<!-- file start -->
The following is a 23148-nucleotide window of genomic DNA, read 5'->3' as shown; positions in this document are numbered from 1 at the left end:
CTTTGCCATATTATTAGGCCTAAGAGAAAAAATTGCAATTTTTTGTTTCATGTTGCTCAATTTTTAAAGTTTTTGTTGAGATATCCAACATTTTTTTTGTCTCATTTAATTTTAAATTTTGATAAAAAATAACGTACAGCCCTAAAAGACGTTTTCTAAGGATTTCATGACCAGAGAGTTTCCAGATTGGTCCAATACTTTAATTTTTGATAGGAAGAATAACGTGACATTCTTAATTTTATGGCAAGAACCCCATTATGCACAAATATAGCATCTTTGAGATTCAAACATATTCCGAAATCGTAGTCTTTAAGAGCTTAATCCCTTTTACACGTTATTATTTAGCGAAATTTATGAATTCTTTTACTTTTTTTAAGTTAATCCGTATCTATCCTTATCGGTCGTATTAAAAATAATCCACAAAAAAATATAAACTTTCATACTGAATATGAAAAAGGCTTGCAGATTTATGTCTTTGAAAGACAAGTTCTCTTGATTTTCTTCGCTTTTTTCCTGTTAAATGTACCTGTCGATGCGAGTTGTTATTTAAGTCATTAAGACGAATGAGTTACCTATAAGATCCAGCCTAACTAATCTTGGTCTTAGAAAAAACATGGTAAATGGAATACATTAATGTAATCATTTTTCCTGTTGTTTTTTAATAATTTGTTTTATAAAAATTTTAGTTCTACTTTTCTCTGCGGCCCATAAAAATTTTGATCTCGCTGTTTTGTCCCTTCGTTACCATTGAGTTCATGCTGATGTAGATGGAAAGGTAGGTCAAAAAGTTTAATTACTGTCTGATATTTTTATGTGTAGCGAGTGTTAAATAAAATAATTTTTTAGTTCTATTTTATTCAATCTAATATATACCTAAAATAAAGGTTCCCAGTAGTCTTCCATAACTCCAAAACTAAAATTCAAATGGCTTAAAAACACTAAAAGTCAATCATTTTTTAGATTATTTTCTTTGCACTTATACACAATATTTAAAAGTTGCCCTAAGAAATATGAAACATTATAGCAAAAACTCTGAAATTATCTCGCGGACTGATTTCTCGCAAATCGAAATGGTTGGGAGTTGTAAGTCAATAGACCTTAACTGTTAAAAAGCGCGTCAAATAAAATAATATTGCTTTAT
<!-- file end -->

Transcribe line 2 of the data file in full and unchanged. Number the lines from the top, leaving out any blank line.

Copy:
CTTTGCCATATTATTAGGCCTAAGAGAAAAAATTGCAATTTTTTGTTTCATGTTGCTCAATTTTTAAAGTTTTTGTTGAGATATCCAACATTTTTTTTGTCTCATTTAATTTTAAATTTTGATAAAAAATAACGTACAGCCCTAAAAGACGTTTTCTAAGGATTTCATGACCAGAGAGTTTCCAGATTGGTCCAATACTTTAATTTTTGATAGGAAGAATAACGTGACATTCTTAATTTTATGGCAAGAACCCCATTATGCACAAATATAGCATCTTTGAGATTCAAACATATTCCGAAATCGTAGTCTTTAAGAGCTTAATCCCTTTTACACGTTATTATTTAGCGAAATTTATGAATTCTTTTACTTTTTTTAAGTTAATCCGTATCTATCCTTATCGGTCGTATTAAAAATAATCCACAAAAAAATATAAACTTTCATACTGAATATGAAAAAGGCTTGCAGATTTATGTCTTTGAAAGACAAGTTCTCTTGATTTTCTTCGCTTTTTTCCTGTTAAATGTACCTGTCGATGCGAGTTGTTATTTAAGTCATTAAGACGAATGAGTTACCTATAAGATCCAGCCTAACTAATCTTGGTCTTAGAAAAAACATGGTAAATGGAATACATTAATGTAATCATTTTTCCTGTTGTTTTTTAATAATTTGTTTTATAAAAATTTTAGTTCTACTTTTCTCTGCGGCCCATAAAAATTTTGATCTCGCTGTTTTGTCCCTTCGTTACCATTGAGTTCATGCTGATGTAGATGGAAAGGTAGGTCAAAAAGTTTAATTACTGTCTGATATTTTTATGTGTAGCGAGTGTTAAATAAAATAATTTTTTAGTTCTATTTTATTCAATCTAATATATACCTAAAATAAAGGTTCCCAGTAGTCTTCCATAACTCCAAAACTAAAATTCAAATGGCTTAAAAACACTAAAAGTCAATCATTTTTTAGATTATTTTCTTTGCACTTATACACAATATTTAAAAGTTGCCCTAAGAAATATGAAACATTATAGCAAAAACTCTGAAATTATCTCGCGGACTGATTTCTCGCAAATCGAAATGGTTGGGAGTTGTAAGTCAATAGACCTTAACTGTTAAAAAGCGCGTCAAATAAAATAATATTGCTTTAT